In June 2014, the law went into effect requiring school boards to post minutes of their meetings within 10 days of approving those minutes. While government entities in Colorado are generally expected to maintain meeting minutes as public documents, this was the first law that specifically directed public entities to post those minutes online.

To determine compliance with the posting requirements, Ethics Watch visited 177 Colorado school board websites to look for posted minutes from the period January through July, 2016. Ethics Watch discovered that 101 school districts (57% of the total) appear to be in full compliance with the posting requirement. These included large districts such as Denver Public Schools and Colorado Springs District 11 but also included numerous very small school districts.

Another 42 school districts, 24% of the total, appear to be out of compliance with the new law because the website reflects that meetings took place during the relevant time period, but minutes of those meetings are not posted on the website. The remaining 34 school districts (19% of the total), mostly very small districts, posted no information about meetings at all, perhaps indicating that no meetings were held during the relevant time period or that these districts may be out of compliance as well.

“We’re pleased that so many school districts are in full compliance, but the percentage is still too low,” said Luis Toro, executive director of Colorado Ethics Watch.  “School board business is of great interest to those living and sending their children to school in that district, and those citizens have a right to easily access information about the decisions made by their elected representatives.”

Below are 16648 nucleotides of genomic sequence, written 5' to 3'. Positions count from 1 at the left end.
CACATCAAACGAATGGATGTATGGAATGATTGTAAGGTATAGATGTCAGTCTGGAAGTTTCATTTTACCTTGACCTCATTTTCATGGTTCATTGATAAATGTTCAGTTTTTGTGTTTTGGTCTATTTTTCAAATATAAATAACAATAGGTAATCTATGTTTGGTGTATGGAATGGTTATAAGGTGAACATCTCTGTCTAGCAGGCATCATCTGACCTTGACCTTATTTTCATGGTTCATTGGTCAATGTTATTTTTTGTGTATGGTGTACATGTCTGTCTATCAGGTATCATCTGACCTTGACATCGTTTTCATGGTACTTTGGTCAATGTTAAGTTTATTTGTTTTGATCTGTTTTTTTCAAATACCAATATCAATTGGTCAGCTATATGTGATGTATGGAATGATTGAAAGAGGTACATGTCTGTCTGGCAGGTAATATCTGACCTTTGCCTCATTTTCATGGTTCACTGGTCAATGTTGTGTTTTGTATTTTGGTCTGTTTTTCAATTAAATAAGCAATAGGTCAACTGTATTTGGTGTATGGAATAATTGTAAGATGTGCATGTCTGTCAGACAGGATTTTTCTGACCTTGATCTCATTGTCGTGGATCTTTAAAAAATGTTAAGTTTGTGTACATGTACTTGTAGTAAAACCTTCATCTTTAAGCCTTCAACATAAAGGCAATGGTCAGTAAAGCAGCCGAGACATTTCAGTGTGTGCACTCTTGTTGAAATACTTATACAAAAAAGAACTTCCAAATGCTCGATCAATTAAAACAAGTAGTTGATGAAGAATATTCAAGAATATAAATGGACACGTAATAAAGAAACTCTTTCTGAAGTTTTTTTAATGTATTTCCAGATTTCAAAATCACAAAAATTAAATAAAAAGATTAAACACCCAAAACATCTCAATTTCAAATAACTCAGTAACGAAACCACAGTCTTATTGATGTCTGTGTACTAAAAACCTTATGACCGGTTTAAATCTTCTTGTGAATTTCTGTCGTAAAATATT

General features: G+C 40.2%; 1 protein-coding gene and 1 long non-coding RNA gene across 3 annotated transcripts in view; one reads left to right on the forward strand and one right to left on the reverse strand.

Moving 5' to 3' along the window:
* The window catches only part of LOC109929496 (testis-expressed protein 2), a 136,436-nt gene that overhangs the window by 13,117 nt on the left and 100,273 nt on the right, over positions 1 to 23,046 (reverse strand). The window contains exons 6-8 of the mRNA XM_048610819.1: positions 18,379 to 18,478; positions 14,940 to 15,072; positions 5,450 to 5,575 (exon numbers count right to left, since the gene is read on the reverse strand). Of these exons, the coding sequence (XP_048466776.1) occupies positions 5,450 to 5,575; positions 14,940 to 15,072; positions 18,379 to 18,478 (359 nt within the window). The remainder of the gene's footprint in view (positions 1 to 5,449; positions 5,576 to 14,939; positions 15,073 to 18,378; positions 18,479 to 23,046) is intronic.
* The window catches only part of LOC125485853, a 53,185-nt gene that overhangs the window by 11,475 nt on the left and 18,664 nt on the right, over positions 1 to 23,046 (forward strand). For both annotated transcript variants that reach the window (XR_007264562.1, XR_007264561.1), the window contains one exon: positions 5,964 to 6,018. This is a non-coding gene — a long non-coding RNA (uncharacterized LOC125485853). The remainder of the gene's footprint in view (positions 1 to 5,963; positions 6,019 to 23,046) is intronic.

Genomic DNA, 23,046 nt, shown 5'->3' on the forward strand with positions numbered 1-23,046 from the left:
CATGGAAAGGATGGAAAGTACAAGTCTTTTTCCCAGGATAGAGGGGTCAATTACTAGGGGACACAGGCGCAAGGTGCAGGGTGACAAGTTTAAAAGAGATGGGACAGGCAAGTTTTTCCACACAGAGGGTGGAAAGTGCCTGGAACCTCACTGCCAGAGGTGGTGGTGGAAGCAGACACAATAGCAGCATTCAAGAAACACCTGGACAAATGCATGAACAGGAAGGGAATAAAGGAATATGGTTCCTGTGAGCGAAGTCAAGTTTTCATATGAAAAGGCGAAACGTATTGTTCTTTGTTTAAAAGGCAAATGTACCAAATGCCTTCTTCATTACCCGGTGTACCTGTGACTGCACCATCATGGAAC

The 101 school districts that appear to be in compliance include:

Academy 20 Dolores RE-4a Lamar RE-2 Salida R-32
Adams County 14 Douglas County RE-1 Lewis-Palmer 38 Sargent RE-33J
Adams-Arapahoe 28J Durango 9-R Limon Public Schools School District 27J
Akron R-1 Eagle County RE 50 Littleton 6 South Conejos RE-10
Alamosa RE-11J East Grand 2 Lone Star 101 South Routt RE 3
Archuleta County 50 JT East Otero R-1 Mancos RE-6 Springfield RE-4
Aspen 1 Edison 54 JT Mapleton 1 St Vrain Valley RE 1J
Bennet 29J Elbert 200 Meeker RE1 Steamboat Springs RE-2
Big Sandy 100J Elizabeth C-1 Miami/Yoder 60JT Strasburg 31J
Boulder Valley RE 2 Falcon 49 Montezuma-Cortez RE-1 Stratton R-4
Branson RE 82 Fowler R-4J Montrose County RE-1J Summit RE-1
Briggsdale RE-10 Garfield RE-2 North Park R-1 Swink 33
Buena Vista R-31 Gilpin County RE-1 Norwood R-2J Telluride R-1
Burlington RE-6J Granada RE-1 Park (Estes Park) R-3 Thompson R-2J
Calhan RJ-1 Greeley 6 Peyton 23 JT Valley RE-1
Canon City RE-1 Gunnison Watershed RE1J Plateau RE-5 Walsh RE-1
Cherry Creek 5 Hanover 28 Platte Canyon 1 Weld County RE-1
Cheyenne Mountain 12 Hayden RE-1 Platte Valley RE-7 Weld County School District RE-3J
Clear Creek RE-1 Hindsdale county RE-1 Poudre R-1 West End RE-2
Colorado Springs 11 Huerfano RE-1 Prairie RE-11 West Grand 1-JT
Cotopaxi RE-3 Ignacio 11 JT Primero Reorganized 2 Westminster Public Schools
Cripple Creek-Victor RE-1-J Jefferson County R-1 Pueblo County 70 Widefield 3
Crowley Creek RE-1-J Johnstown-Miliken RE-5J Rangely RE-4 Wiggins RE-50(J)
Delta County 50(J) Kiowa C-2 Ridgway R-2 Wiley RE-13 JT
Denver County 1 La Veta Roaring Fork RE-1 Windsor RE-4
Woodland Park RE-2
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Now you can watch Colorado’s Independent Ethics Commission in action

Jason Salzman (Colorado Times-Recorder) –

After receiving a state grant to broadcast its meetings live over the internet, as well as a lessson (See it here.) from Colorado Ethics Watch on how easy it is to broadcast on the internet, the Colorado Independent Ethics Commission has made its meetings open to the public via video livestream.

Watch the Commission’s August 10 meeting here.

Click here to read the rest of the story at the Colorado Times-Recorder.